BioWorld International Correspondent
MUNICH, Germany - The Free Democratic Party (FDP) intends to challenge Germany's parliamentary consensus on several sensitive issues related to biotechnology.
The party, which traditionally has been friendly toward science, business and technology, maintains that Germany's relatively restrictive framework for research is leading to competitive disadvantages for the country's scientists and businesses. (See BioWorld International, May 21, 2003, and Jan. 29, 2003.)
Ulrich Flach, an FDP member of parliament and chairman of its committee on research, told German media he would press for liberalization of the laws on research with human stem cells. "At present, German researchers are in a legal gray zone about whether or not they are allowed to conduct research with embryonal stem cells in foreign countries or together with researchers in other countries."
Flach said the stem cell law of 2002 is not at all clear. "Scientists would rather forego international cooperation because they are afraid of criminal prosecution," he said.
The goal of his party's initiative is to remove the worries about criminal penalties, so that Germany can actively participate in the construction of a stem cell bank that is being planned in the United Kingdom. "We should prevent German scientists from having to leave for Britain," he said.
Flach also plans to press the government about using Germany's diplomatic posts to promote research cooperation more effectively. He cited the Swiss consulate in Boston as an example of how this work could be done effectively.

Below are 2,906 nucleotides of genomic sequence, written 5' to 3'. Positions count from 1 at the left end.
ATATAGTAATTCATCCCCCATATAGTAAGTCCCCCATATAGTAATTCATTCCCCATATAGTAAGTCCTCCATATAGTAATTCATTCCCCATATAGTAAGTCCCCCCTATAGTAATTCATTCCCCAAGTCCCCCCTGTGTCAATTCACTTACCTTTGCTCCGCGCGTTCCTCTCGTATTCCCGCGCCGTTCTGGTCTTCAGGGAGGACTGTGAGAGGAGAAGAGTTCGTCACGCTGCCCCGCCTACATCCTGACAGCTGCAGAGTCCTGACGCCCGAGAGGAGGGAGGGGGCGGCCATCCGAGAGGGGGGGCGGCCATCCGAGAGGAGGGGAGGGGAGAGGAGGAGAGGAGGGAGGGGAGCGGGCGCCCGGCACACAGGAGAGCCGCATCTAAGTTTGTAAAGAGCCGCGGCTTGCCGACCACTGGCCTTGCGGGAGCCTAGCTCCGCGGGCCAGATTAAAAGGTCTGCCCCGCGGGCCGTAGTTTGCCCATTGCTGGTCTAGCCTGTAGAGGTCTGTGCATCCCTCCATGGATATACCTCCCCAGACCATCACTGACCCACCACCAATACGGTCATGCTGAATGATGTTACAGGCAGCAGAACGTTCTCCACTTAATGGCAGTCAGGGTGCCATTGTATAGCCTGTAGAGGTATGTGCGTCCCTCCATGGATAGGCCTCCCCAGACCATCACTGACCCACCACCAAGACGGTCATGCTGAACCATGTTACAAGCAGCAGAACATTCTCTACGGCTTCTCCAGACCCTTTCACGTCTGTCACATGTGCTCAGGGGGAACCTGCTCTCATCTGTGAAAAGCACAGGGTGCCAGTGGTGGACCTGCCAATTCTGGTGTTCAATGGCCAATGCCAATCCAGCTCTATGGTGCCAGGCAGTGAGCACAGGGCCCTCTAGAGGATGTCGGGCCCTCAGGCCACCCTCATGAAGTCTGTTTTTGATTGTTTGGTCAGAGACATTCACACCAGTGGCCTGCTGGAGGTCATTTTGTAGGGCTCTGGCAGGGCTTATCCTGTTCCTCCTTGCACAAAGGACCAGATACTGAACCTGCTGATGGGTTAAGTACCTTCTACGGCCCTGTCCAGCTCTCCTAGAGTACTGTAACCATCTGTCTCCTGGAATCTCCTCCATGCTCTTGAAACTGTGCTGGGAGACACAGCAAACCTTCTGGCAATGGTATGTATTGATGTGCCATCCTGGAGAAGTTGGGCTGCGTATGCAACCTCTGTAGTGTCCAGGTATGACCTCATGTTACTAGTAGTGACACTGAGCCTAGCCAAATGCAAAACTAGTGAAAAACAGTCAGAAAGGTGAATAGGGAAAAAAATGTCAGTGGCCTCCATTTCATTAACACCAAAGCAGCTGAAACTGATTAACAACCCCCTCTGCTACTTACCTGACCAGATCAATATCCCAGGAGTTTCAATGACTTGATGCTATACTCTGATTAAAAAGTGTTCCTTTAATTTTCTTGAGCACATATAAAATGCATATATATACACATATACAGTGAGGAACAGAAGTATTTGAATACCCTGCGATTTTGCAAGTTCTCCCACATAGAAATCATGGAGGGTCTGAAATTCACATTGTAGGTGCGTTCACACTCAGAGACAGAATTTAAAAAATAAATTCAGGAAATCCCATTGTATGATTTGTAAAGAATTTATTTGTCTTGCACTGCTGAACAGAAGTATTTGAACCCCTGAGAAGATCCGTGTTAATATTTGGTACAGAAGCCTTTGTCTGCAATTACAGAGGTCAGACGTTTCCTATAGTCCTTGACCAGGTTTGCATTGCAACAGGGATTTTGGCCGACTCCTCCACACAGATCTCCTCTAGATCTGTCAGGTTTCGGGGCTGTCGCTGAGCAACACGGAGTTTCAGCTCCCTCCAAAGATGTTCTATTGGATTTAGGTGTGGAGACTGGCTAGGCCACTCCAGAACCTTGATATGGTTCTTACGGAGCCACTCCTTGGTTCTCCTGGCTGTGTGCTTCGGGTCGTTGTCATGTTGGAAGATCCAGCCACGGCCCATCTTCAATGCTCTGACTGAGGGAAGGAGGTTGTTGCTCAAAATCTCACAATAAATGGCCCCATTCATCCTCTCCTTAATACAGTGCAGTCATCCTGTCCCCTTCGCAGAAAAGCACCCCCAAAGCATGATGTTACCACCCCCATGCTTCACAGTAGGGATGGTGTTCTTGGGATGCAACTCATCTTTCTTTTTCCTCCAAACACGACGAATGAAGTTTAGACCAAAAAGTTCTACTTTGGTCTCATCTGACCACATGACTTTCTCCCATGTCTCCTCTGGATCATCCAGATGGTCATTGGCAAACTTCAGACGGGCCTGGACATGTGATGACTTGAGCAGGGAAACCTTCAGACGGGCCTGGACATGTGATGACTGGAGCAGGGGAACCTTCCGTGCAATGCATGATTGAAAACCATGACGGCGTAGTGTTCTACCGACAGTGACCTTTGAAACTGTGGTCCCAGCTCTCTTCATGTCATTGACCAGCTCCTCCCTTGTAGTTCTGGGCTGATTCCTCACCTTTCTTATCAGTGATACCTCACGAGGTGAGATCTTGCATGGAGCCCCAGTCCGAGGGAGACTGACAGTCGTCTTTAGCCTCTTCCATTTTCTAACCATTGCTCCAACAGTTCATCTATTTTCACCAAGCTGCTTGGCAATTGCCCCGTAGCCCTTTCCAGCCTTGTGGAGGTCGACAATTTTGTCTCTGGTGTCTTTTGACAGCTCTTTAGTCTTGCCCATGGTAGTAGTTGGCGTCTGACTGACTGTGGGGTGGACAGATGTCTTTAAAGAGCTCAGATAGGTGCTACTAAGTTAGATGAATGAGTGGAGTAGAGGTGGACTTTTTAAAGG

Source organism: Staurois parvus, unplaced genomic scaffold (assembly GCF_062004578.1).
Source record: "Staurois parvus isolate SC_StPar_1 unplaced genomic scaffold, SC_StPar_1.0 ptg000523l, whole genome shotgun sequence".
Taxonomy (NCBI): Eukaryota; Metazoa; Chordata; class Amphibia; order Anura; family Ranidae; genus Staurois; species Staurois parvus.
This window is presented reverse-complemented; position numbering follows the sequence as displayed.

The FDP has the smallest number of representatives among the four major parties in the Bundestag, the lower house of parliament that makes most of Germany's laws. Based on the size of its votes, the party's initiatives would have little chance of passage. Historically, however, the FDP often has held the balance of power between the two largest parties, which has enabled it to drive the parliamentary agenda and extract concessions from the larger parties.
Germany's parliament is enjoying its summer recess through the first week of September. The late summer often is used by German politicians to launch trial balloons and look for issues that resonate in the public for serious action when parliament returns to session in the fall.
Flach's proposals could find fertile ground, as the government searches for measures to help improve the economy. Germany, once the motor of European growth, has trailed almost all of its fellow members of the euro zone in economic growth for the past three years. Biotechnology plays a special role because Germany is the original home of chemical and pharmaceutical companies that defined the modern medical industry. If the measures introduced by the FDP emphasize the country's heritage as the former "pharmacy to the world," they have a greater chance of passage than the party's numbers in parliament would otherwise suggest.